Neil Gaiman’s YA fantasy The Graveyard Book (Reviews, May 16; pub month, July) tells the story of a young child who is adopted by the spirits that occupy a nearby graveyard, following the grisly murder of his parents. Gaiman and longtime collaborator comics artist P. Craig Russell have adapted the book into a graphic novel.

You’ve worked with Gaiman a number of times over the years. How did you first come to collaborate?

It’s been about 22 years now since Neil first approached me to do the artwork for the “Ramadan” issue of the Sandman comic book series. He would sometimes write scripts with a particular artist in mind, knowing what his or her strengths were, and he had seen a book of mine the year before called The Thief of Baghdad, so he explained what the story was and said, “I’d like to do it like that, only more so.” It was simply the best original script I’d ever been given, and I’ve been doing this for 42 years. He’s written two original scripts for me, and all the other [collaborative] works have been adapting his prose works, like Coraline and some of his short stories. I take each piece and write up a graphic script.

You’re doing a fair amount of writing yourself when you’re adapting a project?

Yes. When I have an original script, I’m not changing a word of it. That’s sacrilege. The more creative part is deciding how many panels in a page. With a novel, you’re taking huge chunks of copy out, partly because the prose writer uses a lot of exposition to describe what a scene or a room looks like. That can all be dropped because you’re drawing that picture. The more challenging part is when you only have a certain number of pages to deal with and the novel is so big that you have to take long dialogue scenes and shorten them. It’s fun, but it’s sort of scary too, because the author is still living, and you can just imagine him looking over your shoulder.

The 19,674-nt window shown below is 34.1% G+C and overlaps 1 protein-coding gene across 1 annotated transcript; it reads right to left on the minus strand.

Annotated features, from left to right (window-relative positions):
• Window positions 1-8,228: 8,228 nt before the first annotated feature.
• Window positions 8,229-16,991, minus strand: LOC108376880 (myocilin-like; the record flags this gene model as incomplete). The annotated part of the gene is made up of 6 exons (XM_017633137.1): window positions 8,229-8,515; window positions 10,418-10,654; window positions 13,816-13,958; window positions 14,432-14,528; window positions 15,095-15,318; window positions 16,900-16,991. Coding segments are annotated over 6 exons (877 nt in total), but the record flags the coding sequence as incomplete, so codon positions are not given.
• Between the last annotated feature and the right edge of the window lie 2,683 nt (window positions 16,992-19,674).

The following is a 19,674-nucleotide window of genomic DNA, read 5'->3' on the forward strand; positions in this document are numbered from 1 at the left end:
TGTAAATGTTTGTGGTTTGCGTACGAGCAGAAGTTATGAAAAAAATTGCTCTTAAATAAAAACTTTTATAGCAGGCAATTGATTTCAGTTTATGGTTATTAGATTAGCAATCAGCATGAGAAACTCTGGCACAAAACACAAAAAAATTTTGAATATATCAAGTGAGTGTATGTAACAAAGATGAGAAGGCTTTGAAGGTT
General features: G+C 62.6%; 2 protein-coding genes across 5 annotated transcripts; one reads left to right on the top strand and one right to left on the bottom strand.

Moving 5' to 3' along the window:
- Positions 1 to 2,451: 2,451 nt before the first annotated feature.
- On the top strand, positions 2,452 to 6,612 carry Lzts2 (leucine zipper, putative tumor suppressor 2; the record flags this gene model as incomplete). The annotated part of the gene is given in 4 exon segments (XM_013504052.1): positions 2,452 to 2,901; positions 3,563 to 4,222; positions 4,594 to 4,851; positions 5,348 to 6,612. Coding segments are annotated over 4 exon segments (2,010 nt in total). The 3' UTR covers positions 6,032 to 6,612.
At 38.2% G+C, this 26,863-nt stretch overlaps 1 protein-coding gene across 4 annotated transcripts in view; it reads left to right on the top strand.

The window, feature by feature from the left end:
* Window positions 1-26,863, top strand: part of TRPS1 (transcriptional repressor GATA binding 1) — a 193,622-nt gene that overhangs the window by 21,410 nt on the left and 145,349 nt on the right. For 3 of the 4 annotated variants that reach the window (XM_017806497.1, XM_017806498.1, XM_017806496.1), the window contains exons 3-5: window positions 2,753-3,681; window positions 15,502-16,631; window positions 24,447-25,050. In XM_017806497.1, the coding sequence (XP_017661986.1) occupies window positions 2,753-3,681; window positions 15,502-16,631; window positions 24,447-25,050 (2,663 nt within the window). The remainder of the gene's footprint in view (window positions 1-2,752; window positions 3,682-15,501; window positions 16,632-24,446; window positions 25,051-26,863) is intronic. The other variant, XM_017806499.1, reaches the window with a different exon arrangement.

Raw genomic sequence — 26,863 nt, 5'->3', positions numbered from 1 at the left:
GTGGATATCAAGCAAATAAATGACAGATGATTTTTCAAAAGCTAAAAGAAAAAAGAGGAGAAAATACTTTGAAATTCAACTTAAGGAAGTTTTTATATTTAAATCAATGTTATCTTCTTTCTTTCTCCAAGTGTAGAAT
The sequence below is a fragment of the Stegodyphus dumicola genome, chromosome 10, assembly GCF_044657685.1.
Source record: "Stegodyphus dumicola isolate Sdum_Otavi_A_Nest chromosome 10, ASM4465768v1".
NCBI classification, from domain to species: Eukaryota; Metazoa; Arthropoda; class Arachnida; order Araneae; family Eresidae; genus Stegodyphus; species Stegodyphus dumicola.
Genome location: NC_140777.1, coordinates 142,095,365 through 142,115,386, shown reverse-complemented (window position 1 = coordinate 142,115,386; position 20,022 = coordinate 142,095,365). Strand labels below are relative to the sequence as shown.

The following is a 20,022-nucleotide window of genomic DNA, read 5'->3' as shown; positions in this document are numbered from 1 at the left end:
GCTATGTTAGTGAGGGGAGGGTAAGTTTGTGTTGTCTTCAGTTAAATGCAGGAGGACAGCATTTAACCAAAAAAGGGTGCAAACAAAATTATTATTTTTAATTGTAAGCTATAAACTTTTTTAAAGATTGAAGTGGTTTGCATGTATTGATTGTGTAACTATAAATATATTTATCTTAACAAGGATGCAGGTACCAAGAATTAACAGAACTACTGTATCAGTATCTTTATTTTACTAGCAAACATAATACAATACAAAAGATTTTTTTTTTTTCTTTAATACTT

How hands-on is Gaiman when you’re adapting one of his books? Does he look at the work before it goes to print?

Not always. After Sandman, he trusts me with it. He’ll make a couple of notes in the beginning, and then he’s always available during the course of it. When I was doing The Graveyard Book, I had half a dozen questions. He gives me his opinion and that’s pretty much it.

Why employ multiple artists for the different chapters?

The size of the book. [The publisher] wanted it fairly soon. It was a popular book, and they wanted to strike while the iron was hot. If I did it entirely on my own, as I had done with Coraline, it would have taken me four or five years. Then it was the concern of HarperCollins that the artists not be too different. We had to work in a certain school of illustration. A counter-example would be Endless Night, the Sandman graphic novel that Neil wrote. Each of the [Sandman] siblings has a different story and there’s a different artist. He deliberately chose artists who were radically different from one another, because the siblings were different. In this case, we wanted to find artists who had the same illustrative background, the same influences. And, for the most part, I think we got that. And I did the layout, giving it a consistent design across the book.

So you really scripted out all the panels for the different artists?

Right. When I script and do layouts, I do them simultaneously. One advantage of being an artist and a writer is both things are going on at the same time. A scripter who doesn’t draw has a lot more work to do, I think, because they have to make all of their ideas clear, but they’re not actually laying out the design of the page, nine times out of 10. When I do it, there is no typewritten script. It’s all lettered by hand on the page as I’m doing it. That’s confounded a few editors over the years. They’ll ask where the script is, but there is no script. I do enough of a basic drawing that shows facial expressions, figure work, staging. It’s sort of like a storyboard for a film, only more elaborate. All of the acting and the pacing is done in the layout. You have to have an artist that can take a lot and create the full-fledged artwork from it.

I imagine that different artists need different levels of handholding when it comes to layout?

There have always been artists who simply want to draw and have no problem having those storytelling decisions made for them. That’s my favorite part of the process, so, ironically, I wouldn’t want to be given this project. That to me is the fun part, so I’m the right guy to lay out 352 pages for other people.